Unaware About Eating Disorder Awareness Week? You’re Not Alone
Eating disorder awareness is one of the key pieces to preventing eating disorders and connecting those suffering with support. Though you may not have heard of it before, every year, the last week in February is dedicated to spreading awareness about eating disorders. This year, Eating Disorder Awareness Week starts on February 27th and runs through March 5th.
The intention behind Eating Disorder Awareness Week is to help the public gain a deeper and more accurate understanding of eating disorders. So, of course, we will start this piece with some background on the different types of eating disorders, their signs and symptoms, and treatment options. Then we will tackle some of the challenges to eating disorder awareness and overview the role that Eating Disorder Awareness Week plays in dismantling the stigmas around this serious mental illness. Eating disorders can be incredibly isolating. Hopefully, by spreading some awareness, we can make it easier for those struggling to find the help they need.
What Are Eating Disorders?
Eating disorders are serious mental illnesses that affect one’s relationship with food and manifest in behavioral changes to eating habits. Depending on the type of disorder, these changes include restricting food intake, compulsively overeating, harmful compensatory behaviors, and/or obsessing about body weight and shape. Eating disorders can affect anyone regardless of age, gender, race, ethnicity, sexual orientation, ability, neurodiversity, or body shape and size.
The causes of eating disorders include psychological, genetic, and environmental factors. Because of their complexity, treatment isn’t a “one size fits all”. Luckily there is a range of support, expertise, and treatments that are available to help people find recovery. Below, we overview the five main types of eating disorders, including warning signs and treatment options.
Anorexia Nervosa is an eating disorder in which someone restricts their food intake because of a fear of weight gain. Acting secretive or preoccupied around food, having a distorted body image, and giving excuses around meal times are potential signs that you or a loved one is struggling with Anorexia Nervosa.
Bulimia nervosa is an eating disorder in which a person has episodes of binge eating followed by harmful compensatory behaviors. Like many eating disorders, someone with bulimia nervosa may experience high levels of co-occurring mental illnesses, like anxiety and depression, and their shame around their illness may cause them to act secretively.
Binge Eating Disorder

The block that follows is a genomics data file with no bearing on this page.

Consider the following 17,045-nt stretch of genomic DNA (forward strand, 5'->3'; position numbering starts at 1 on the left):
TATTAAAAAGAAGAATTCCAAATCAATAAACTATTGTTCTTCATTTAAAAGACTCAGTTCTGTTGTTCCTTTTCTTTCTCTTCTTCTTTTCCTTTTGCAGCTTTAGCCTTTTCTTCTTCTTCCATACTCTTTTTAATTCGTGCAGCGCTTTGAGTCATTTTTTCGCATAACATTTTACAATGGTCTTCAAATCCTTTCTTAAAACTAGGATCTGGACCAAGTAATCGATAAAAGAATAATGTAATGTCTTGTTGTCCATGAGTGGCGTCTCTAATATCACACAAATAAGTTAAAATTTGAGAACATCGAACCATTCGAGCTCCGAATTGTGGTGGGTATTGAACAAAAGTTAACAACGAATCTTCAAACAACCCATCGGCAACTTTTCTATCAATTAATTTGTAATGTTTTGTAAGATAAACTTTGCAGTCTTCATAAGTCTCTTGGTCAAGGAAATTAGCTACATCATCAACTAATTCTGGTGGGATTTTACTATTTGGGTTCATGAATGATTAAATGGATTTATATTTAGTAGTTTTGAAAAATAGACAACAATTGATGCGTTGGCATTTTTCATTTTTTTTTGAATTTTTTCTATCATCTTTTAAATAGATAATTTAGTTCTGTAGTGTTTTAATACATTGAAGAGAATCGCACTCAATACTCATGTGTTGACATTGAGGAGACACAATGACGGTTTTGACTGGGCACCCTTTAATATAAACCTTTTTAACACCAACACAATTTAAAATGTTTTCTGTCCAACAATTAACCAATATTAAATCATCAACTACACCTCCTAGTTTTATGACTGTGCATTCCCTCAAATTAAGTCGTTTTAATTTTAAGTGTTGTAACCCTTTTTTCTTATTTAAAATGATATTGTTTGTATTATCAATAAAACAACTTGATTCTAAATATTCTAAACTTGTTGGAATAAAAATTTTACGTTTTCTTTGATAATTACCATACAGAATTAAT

Binge eating disorder is an eating disorder in which people experience episodes of extreme overeating. A binge eating episode often occurs rapidly, where the individual may feel like they have no control over their eating, and eat past the point of feeling full. People struggling with binge eating disorder often feel shame, guilt, and depression after a binge. Among U.S. adults, BED is the most common eating disorder.
Avoidant/Restrictive Food Intake Disorder
People that struggle with Avoidant/Restrictive Food Intake Disorder (ARFID) have a hard time meeting their body’s nutritional and energetic needs because of their tendency to avoid certain types of food. This could be in response to sensory characteristics or a past traumatic experience with food. ARFID is also called “selective eating disorder” and is characterized by extreme pickiness in choosing food, little interest in food, and a lack of appetite. This may manifest in physical and emotional responses when presented with certain foods. While people with ARFID may experience weight loss, weight and body image are not typically factors of concern for the individual.
Other Specified Feeding or Eating Disorders
OSFED (Other Specified Feeding or Eating Disorders) are eating disorders that have similar characteristics to one of the other diagnoses but don’t fulfill all the characteristics. For example, subtypes of OSFED include “atypical” anorexia nervosa in which a person exhibits most of the symptoms but may be within or above a “normal” weight range. Similarly, there are low-frequency diagnoses for bulimia nervosa and binge eating disorder, as well as other disorders like purging disorder and night eating syndrome. These are more nuanced and less recognizable than other eating disorders, but they should not be overlooked. Unfortunately, they can still have serious health consequences, especially because they are more at risk of going unnoticed. Read more about OSFED here.
Treatment for Eating Disorders
If you or someone you love is suffering from any of these eating disorders, you are not alone! At The Alliance, we understand the complexities of eating disorders and how challenging it can be to ask for help. There is support out there to help you recover, and we can help you connect with resources and providers wherever you are.
Recovering from mental illness can feel like an uphill battle, and we understand that. But we want you to know that recovery is possible and there is life beyond eating disorders. The Alliance holds free, weekly, therapist-led support groups (both virtually and in-person in select U.S. cities!) for those suffering from eating disorders, as well as their loved ones, which may help you feel less alone and more empowered in your recovery.